Lahore: Former president Pervez Musharraf was forced to delay his planned return to Pakistan from self-exile after he failed to get any assurances from the military and the Pakistan People`s Party-led government about his security, sources said on Friday.
Two Pakistani courts have issued arrest warrants for Musharraf in cases related to the killing of Baloch nationalist leader Akbar Bugti and former premier Benazir Bhutto.
Top Pakistani officials have said that Musharraf would be arrested as soon as he stepped off the plane if he attempted to return.
The Army reportedly has conveyed to the former military ruler that it may not provide him foolproof security on his return, his party sources said.
Musharraf had hired the services of a private security agency but was forced to postpone his planned return at the end of this month after he failed to get any assurances from the Army and the government, the sources said.
"Hiring a foreign security agency is not a big deal. Foolproof security arrangements matter more," said another APML leader, who was of the view that Musharraf should not return at this juncture as it would benefit his opponents.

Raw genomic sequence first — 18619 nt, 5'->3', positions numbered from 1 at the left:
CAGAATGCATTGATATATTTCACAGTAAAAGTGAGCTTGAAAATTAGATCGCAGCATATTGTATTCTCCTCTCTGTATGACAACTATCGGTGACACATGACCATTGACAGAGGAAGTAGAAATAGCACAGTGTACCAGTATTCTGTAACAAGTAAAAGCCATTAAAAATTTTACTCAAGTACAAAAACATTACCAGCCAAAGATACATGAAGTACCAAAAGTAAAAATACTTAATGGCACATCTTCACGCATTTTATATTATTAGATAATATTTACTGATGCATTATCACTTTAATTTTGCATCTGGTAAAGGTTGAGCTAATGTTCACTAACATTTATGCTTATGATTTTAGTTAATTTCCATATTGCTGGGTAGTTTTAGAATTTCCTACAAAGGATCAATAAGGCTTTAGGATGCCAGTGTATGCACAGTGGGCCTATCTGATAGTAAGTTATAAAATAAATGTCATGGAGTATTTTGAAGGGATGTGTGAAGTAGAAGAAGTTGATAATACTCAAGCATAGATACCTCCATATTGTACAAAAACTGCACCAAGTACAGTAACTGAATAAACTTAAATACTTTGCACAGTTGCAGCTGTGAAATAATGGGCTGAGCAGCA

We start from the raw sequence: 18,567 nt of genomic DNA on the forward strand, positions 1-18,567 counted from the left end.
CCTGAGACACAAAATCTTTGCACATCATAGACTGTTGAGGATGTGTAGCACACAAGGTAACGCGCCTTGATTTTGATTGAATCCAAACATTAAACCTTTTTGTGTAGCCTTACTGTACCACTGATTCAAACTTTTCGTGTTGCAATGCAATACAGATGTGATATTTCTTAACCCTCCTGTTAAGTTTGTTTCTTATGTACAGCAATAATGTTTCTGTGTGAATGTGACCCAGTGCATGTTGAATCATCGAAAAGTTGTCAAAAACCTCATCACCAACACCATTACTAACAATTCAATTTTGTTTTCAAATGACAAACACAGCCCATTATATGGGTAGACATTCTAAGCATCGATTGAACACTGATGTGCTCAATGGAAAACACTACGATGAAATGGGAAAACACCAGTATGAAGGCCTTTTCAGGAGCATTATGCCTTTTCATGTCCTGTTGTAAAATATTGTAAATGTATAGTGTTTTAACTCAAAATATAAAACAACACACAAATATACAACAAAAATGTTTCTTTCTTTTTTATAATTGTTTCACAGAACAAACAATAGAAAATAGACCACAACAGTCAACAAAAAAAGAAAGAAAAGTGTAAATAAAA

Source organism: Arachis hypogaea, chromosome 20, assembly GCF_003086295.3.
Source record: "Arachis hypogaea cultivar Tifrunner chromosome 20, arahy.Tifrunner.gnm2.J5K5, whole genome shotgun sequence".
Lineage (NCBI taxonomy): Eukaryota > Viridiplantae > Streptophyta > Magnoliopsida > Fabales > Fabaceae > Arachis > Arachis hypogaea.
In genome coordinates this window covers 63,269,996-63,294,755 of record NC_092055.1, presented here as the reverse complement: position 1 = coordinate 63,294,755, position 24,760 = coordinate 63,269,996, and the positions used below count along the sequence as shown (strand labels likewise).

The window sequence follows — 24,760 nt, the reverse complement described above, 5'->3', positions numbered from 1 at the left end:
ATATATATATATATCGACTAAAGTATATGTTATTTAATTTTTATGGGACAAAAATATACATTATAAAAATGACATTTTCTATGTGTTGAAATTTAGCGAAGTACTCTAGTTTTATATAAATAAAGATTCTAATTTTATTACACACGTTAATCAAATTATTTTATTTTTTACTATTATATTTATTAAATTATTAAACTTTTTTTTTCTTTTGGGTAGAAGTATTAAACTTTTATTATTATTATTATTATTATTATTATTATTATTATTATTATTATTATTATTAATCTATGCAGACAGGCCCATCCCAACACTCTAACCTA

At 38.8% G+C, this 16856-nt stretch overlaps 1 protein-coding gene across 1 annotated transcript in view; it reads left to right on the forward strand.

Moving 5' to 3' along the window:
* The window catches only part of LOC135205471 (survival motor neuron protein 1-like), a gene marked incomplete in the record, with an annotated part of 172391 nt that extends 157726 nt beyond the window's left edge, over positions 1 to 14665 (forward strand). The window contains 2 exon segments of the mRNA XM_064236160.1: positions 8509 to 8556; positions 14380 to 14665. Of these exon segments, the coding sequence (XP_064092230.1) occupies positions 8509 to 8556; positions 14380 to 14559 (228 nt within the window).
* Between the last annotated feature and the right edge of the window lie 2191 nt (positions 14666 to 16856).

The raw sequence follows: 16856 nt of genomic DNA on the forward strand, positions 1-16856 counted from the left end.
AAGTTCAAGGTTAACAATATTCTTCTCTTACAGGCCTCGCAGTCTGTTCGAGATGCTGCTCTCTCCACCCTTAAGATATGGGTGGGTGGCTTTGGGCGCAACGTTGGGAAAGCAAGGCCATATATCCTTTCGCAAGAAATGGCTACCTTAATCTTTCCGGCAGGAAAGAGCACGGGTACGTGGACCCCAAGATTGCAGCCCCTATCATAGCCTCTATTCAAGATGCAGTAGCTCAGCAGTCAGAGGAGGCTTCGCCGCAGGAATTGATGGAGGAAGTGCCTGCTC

The former president`s aides are of the view that proceedings for high treason may be initiated against him under Article 6 of the Constitution whenever he returns.
Several political leaders have demanded that Musharraf should be charged with treason for leading a coup in 1999 and subverting the Constitution in 2007.
Musharraf`s party - All Pakistan Muslim League – has sought to put a positive spin on reports that he has delayed his planned homecoming, with leaders saying that he is yet to formally announce a date for his return.
"Gen Musharraf has not yet announced a delay in his homecoming. However, he has been advised by some friends in political and army circles to give a second thought to his plans in the current political scenario," said Muhammad Ali Saif, a spokesman for APML.
Despite reports that Musharraf had put off his plans to fly into Karachi at the end of this month, Saif contended that the former military strongman would stick to his plan to return between January 27 and 30, and that any changes would be announced by Musharraf himself.
"There has been a soft corner in the Army for him and some people would not like Mr Musharraf facing cases after his homecoming," Saif said.
There were reports that the PPP government, in order to save its skin in the face of several crises, would get the superior judiciary to focus on Musharraf and in such a scenario his well-wishers want him to delay his return, Saif claimed.